Alcohol policy: Sweden censored, France exonerated
differing judgements this week. Both France and Sweden claim that
their policies are designed to protect public health - but this, it
seems, is only acceptable when it does not interfere with free
Sweden has this week incurred the wrath of the European Commission over its refusal to allow third party importers to bring alcoholic beverages into the country on behalf of private individuals - a stance which the authorities in Brussels believe contravenes the rules on the free movement of goods between Member States.
Under Swedish law, private individuals are allowed to bring alcoholic beverages into Sweden for their own use, if they themselves travel and bring the goods physically with them. However, if private individuals do not themselves physically transport the alcoholic beverages into Sweden, their only option is to request Systembolaget, the Swedish alcohol retail monopoly, to bring them in on their behalf, which is time consuming and expensive.
Consumers are prohibited from requesting other intermediaries to carry out the import on their behalf, even if they are prepared to pay the Swedish excise duties due, and it is this element to which the Commission objects.
An earlier request from the Commission back in October 2003 was rejected by the government in Stockholm, which maintains that the ban is in compliance with European law since it is both an integral and non-discriminatory part of the Swedish state's retail monopoly for alcoholic beverages and, perhaps more importantly, necessary for the protection of public health.
But the Commission disagrees, claiming that the ban does not, in fact, help public health and merely constitutes a barrier to trade. "The protection of public health can be achieved by other means that are less restrictive for trade between Member States, such as public information campaigns and checking the age of those buying alcoholic drinks," the Commission said in a statement.
The European Court of Justice will now decide on the issue, and it will interesting to see whether it adopts a similar stance to the one it adopted on France's alcohol policy, also designed to curb excessive consumption.
The ECJ this week ruled that France was within its rights to impose a ban on alcohol advertising, even when that advertising was not directly taking place in France itself. The loi Evin, the French law which governs adverts for tobacco and alcohol, states that no alcoholic beverage may be advertised on TV, and the French authorities have been vigorous in defending this position as part of an increasingly intractable stance on alcoholism.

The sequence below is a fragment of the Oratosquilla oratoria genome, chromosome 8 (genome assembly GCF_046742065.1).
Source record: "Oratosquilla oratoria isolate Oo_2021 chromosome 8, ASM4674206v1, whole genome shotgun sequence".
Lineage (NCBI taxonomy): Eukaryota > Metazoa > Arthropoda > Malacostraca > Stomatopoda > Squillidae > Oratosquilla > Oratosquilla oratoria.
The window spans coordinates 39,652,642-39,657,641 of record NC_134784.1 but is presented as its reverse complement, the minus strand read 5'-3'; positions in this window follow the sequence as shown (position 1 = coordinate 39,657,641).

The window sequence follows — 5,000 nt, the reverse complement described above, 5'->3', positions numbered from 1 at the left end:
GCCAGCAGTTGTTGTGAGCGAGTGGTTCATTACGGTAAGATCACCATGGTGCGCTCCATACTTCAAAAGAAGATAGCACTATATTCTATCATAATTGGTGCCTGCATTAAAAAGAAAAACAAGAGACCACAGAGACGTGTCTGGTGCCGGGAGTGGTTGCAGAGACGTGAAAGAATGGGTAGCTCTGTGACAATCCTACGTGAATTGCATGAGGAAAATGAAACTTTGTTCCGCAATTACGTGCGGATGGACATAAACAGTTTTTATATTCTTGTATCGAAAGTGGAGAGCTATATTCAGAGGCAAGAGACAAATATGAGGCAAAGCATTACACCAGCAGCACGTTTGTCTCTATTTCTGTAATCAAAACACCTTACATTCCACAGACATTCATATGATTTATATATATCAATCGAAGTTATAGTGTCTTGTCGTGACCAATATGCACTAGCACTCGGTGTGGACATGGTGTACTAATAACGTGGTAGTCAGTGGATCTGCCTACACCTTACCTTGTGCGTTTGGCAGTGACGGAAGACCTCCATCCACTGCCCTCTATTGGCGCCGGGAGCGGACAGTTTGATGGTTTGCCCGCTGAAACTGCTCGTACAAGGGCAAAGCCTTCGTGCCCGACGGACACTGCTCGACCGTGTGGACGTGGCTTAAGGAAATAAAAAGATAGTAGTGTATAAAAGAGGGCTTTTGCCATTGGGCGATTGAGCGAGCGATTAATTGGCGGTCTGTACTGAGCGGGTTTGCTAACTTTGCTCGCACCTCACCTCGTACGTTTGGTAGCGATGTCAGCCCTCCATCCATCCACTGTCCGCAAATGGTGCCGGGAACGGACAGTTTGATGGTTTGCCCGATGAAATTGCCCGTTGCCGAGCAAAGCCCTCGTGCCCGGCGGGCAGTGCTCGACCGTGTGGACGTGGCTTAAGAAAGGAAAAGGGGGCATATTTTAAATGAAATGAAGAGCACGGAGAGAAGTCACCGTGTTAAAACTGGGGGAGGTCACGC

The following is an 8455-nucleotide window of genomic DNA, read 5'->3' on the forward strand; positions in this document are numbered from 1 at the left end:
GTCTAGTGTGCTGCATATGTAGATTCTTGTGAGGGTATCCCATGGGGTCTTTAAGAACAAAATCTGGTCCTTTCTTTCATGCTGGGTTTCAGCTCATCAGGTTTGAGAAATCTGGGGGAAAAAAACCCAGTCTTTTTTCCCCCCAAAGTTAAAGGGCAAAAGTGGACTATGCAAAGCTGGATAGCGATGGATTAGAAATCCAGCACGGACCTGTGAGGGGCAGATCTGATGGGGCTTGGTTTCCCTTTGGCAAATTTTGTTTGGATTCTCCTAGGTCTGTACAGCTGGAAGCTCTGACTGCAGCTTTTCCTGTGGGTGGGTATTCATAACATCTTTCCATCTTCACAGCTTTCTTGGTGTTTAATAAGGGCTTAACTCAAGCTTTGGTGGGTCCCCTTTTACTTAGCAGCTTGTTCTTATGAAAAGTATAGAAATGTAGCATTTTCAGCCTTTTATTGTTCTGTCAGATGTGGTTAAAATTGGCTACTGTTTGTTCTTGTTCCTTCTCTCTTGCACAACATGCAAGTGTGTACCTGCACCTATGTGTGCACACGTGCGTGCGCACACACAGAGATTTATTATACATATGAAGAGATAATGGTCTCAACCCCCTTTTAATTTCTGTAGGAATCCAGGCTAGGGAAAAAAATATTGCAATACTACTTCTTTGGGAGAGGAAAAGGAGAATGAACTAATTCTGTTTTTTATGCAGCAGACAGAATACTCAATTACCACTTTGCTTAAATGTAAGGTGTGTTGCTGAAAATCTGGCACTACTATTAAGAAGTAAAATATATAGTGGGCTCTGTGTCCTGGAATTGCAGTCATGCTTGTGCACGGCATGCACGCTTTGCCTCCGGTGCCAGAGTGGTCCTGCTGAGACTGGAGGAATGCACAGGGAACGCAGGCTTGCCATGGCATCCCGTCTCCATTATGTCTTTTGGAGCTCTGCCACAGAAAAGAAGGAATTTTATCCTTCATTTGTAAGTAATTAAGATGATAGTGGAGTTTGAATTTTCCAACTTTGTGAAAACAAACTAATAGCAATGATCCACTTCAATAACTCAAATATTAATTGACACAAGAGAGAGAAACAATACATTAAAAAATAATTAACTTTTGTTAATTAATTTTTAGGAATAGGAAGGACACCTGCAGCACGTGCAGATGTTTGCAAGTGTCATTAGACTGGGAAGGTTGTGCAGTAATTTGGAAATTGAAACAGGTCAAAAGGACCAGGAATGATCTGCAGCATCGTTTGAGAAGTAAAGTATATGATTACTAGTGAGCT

This stance even includes taking measures to stop French TV companies from transmitting sporting events held in other countries if there is advertising for alcohol at those events, and this prompted two separate court cases against the Paris authorities.
The French arm of drinks giant Bacardi complained that football clubs outside France were refusing to grant it permission to advertise on pitch-side hoardings because of the risk that matches played there would not be transmitted in France - and that this constituted a barrier to trade. The Commission agreed and asked the ECJ to rule on the matter.
While the court agreed that such restrictions were illegal under EU rules, since they imposed too many obligations on broadcasters, sporting event organisers and advertisers, it also ruled that they were nonetheless justified on grounds of public health - fewer adverts, it argued, meant fewer alcohol consumption occasions.
In light of this ruling, Sweden may yet be allowed to keep its ban, but the question of how long 'public health' grounds can be used as a loophole in EU regulations is an altogether harder one to answer.
Certainly, alcohol consumption in France and Sweden is not noticeably lower than in other countries such as the UK, where alcohol ads are widespread, and there is dire need for some kind of definitive research to show a link between alcoholism, high prices and ad bans.